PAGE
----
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Fluid flow through a restricted area whose rate reaches a maximum when the fluid velocity reaches the sonic velocity at some point along the flow path. The phenomenon of choking exists only in compressible flow and can occur in several flow situations. See Compressible flow
Through varying-area duct
Choked flow can occur through a convergent flow area or nozzle attached to a huge reservoir. Flow exits the reservoir through the nozzle if the back pressure is less than the reservoir pressure. When the back pressure is decreased slightly below the reservoir pressure, a signal from beyond the nozzle exit is transmitted at sonic speed to the reservoir. The reservoir responds by sending fluid through the nozzle. Further, the maximum velocity of the fluid exists at the nozzle throat where the area is smallest.
When the back pressure is further decreased, fluid exits the reservoir more rapidly. Eventually, however, the velocity at the throat reaches the sonic velocity. Then the fluid velocity at the throat is sonic, and the velocity of the signal is also sonic. Therefore, further decreases in back pressure are not sensed by the reservoir, and correspondingly will not induce any greater flow to exit the reservoir. The nozzle is thus said to be choked, and the mass flow of fluid is a maximum. See Mach number, Sound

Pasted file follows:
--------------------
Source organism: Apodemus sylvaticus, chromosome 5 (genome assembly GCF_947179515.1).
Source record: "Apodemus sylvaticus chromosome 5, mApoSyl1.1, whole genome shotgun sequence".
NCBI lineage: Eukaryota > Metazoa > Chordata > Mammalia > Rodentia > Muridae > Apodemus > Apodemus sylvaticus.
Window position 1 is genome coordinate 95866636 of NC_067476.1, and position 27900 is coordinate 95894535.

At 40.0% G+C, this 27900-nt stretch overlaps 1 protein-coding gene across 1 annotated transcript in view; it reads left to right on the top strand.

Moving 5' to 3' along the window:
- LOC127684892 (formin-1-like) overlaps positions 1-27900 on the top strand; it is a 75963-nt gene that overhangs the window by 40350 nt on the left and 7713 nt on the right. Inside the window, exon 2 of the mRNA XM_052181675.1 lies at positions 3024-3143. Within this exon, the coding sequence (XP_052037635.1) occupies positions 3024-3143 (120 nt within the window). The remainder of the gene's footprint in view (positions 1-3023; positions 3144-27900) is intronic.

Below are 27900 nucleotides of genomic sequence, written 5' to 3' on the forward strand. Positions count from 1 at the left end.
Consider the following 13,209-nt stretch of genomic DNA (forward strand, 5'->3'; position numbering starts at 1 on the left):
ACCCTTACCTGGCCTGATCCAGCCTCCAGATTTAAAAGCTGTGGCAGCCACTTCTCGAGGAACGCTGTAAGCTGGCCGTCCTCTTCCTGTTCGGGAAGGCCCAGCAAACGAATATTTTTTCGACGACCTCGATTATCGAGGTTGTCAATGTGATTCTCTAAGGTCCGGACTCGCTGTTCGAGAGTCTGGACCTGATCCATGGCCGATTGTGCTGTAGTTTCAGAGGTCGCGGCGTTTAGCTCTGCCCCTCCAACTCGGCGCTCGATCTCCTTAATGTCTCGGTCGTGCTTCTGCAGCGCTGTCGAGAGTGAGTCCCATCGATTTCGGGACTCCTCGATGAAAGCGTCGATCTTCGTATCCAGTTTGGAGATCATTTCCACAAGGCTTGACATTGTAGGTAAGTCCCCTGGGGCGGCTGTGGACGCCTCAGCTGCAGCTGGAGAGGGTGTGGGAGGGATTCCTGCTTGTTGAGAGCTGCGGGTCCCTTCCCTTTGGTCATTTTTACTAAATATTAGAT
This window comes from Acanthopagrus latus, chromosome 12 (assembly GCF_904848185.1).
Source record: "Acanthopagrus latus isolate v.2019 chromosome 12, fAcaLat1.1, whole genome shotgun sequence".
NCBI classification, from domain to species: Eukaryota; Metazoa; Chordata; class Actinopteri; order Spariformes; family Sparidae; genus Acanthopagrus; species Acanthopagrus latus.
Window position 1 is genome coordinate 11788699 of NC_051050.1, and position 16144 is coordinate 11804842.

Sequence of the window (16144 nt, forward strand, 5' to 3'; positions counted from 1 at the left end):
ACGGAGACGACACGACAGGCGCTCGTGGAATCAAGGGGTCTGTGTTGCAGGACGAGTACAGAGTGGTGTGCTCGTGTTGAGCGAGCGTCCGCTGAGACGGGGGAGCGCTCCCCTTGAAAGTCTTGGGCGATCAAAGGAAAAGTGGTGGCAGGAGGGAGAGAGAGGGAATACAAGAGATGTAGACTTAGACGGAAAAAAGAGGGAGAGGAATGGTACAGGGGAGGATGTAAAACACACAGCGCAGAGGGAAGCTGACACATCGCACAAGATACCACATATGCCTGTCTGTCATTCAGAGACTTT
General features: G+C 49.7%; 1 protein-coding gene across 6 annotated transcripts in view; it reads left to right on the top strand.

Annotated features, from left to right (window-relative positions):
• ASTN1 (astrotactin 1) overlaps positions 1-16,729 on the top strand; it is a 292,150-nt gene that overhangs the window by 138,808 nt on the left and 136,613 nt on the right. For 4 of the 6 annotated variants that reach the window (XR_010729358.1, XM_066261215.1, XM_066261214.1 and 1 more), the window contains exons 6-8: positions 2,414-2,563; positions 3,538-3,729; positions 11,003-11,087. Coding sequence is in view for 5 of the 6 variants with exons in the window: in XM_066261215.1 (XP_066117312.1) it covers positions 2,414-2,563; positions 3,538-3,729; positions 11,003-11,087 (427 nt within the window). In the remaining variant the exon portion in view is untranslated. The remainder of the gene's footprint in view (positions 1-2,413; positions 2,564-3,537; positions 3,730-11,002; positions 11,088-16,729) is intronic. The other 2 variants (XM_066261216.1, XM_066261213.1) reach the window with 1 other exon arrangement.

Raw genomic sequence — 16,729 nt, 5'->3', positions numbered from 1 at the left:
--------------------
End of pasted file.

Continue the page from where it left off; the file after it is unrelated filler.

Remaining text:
Choked flow can also occur through a long constant-area duct attached to a reservoir. As fluid flows through the duct, friction between the fluid and the duct wall reduces the pressure acting on the fluid. As pressure is reduced, other fluid properties are affected, such as sonic velocity, density, and temperature. The maximum Mach number occurs at the nozzle exit, and choked flow results when this Mach number reaches 1.
With heat addition
A reservoir with a constant-area duct attached may also be considered in the case that the flow through the duct is assumed to be frictionless but heat is added to the system along the duct wall. See FLuid flow, Gas dynamics